Literature of Western Myth

The Trojan War - Achilles and PatroclosI’ve embarked on another reading list. This one is concerned with the mythological bases of western literature from the Iliad, the first book in the western tradition, through to the core myths of Rome1. Over the next few weeks, I’ll post book reviews and other assorted notes on my progress through the list.

The influence these stories have had on the development of western literature is undeniable. The great medieval and renaissance authors such as Chaucer, Dante, Petrach, Shakespeare, Marlow, Moliere make obvious references to these stories throughout their works – so much so that these stories may be considered the pop culture of any period before about 18502 in the same way that superheroes and rocket ships are the pop culture of the late 20th and 21st centuries.

The list is in three strands: the Trojan War, Other Greek Texts, Other Roman Texts

The Trojan War Strand

The Iliad of Homer is, of course, the foundation text of western literature written sometime in the eighth century BC based a much earlier oral tradition. It’s the story of Achilles and follows him as he attempt to maintain his social position in the Greek camp before the walls of Troy and dealss witht he knowledge that he is ultimately mortal. There is a surprisingly personal story of psychological conflict at its heart. As much as the book portrays a warrior culture centred on gaining and maintaining glory based on deeds of skills and prowess, it shows a real, first-hand revulsion of war and warfare. There is nothing glorious about battle in this text.

The Odyssey, also attributed to Homer, is not a book I’ve actually read before – much to my literary shame – and I’m looking forward to reading it with an unwholesome amount of glee. It’s basically two interwoven stories: one of dad’s struggling to come home after work and the other of mum struggling to keep the household together while he’s gone.

The Aeneid is more than just the Roman re-telling of the Iliad from the Trojan point of view; it’s one of the core foundation myths of ancient Rome. We think of the stories of Romulus and Remus as the beginnings of the Eternal City. The Roman thought of the Aeneid as their beginning. The values displayed by Aeneas as he saves his family from the sack of Troy and his remarkably Odyssey-like travels before he founds the city of Alba Longa, the forerunner of Rome, define the moral values of a good Roman citizen. The story centres on Aeneas’ struggle between his duty to destiny and how own desires.

The Greek Strand

The works of Hesiod, a comtemporary of Homer, are our source of legends of the Greek gods and goddesses. In the two books of the Theogony and Works and Days, Hesiod outlines why the world is the way it is and what the Olympians did to make it so. What comes out of these books is a surprising amount of information of village life in Dark Age Greece and the misogyny central (and essential?) to ancient Greek living. For instance, women were created expressly as a divine punishment for transgressions in a once men only world.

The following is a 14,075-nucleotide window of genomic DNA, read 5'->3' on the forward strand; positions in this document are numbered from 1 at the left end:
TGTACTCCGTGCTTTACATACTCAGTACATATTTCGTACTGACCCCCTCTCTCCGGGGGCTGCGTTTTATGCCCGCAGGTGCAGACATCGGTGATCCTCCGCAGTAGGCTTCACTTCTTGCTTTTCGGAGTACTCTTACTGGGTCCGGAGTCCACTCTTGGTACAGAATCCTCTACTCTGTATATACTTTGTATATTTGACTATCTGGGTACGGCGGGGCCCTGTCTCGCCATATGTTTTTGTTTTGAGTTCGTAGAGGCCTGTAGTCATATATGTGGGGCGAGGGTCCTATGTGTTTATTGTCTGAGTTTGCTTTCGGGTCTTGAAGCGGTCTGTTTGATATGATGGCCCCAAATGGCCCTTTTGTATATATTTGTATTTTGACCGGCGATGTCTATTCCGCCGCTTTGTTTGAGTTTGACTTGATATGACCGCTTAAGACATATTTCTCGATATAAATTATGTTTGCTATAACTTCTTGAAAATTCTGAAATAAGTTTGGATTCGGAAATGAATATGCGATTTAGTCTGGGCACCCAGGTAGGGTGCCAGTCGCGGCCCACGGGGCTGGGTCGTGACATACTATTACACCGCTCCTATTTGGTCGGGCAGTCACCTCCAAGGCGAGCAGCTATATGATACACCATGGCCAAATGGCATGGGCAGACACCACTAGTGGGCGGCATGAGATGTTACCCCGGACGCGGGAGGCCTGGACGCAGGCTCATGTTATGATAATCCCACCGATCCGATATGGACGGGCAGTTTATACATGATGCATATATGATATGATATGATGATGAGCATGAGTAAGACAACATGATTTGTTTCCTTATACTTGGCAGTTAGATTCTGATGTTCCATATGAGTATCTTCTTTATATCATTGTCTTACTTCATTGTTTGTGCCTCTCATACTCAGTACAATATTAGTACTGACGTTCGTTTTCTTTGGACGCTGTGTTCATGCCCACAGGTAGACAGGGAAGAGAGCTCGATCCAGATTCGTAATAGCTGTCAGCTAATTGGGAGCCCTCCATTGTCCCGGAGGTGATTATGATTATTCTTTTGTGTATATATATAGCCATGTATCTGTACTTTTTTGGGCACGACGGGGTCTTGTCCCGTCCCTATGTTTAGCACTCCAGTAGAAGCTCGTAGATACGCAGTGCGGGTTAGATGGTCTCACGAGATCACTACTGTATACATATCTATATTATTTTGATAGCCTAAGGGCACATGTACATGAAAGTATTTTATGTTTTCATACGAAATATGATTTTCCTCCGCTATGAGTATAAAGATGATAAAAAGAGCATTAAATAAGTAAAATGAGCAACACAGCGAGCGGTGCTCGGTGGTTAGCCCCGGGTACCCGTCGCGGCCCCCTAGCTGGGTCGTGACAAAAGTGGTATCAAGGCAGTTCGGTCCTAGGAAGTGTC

I’m in two minds whether or not to get stuck into the Argonautica in the earlier version written by Apollonius of Rhodes. He definitely used Homer as a model for this much, much shorter epic but even in antiquity is was considered second-rate. It does provide a good  view point from which to see the difference the development of philosophy in the fifth century BC made to the Greeks’ view of the gods and their place in the universe. It’s also really not had that much influence on western literature.

The Roman Strand

This strand basically covers the legends of the Roman kings before the birth of the Republic. These include the majors stories which became favourites in the Renaissance such as Romulus and Remus, the Rape of the Sabines, Lars Porsenna, Horatio on the Bridge and the Rape of Lucretia (anyone noticing a theme here?). The trouble is I haven’t yet selected which text to use. I was thinking of Livy’s History of Rome because it will tie nicely back to Machiavelli’s Discourses but I’m told there are some better sources I should read instead.

The last book on the list is The Metamorphoses of Ovid, written to both poke fun at and ingratiate himself with the newly crowned emperors of the Julii clan. It didn’t work and he remained exiled from Rome to the arse-end of the Black Sea for his literary crimes. This book, however, was one of the most widely known and quoted works of the Renaissance and middle ages. It is a must for anyone professing an interest in western literature.


1 Only the Bible is misisng from the list but it really can’t be considered Greek or Roman. It is, however, HUGE and I’m not wading through it again without narrowing the reading list down to the key stories used repeatedly in medieval and renaissance writing.

2 A date plucked from the air with no more than intuitive backing.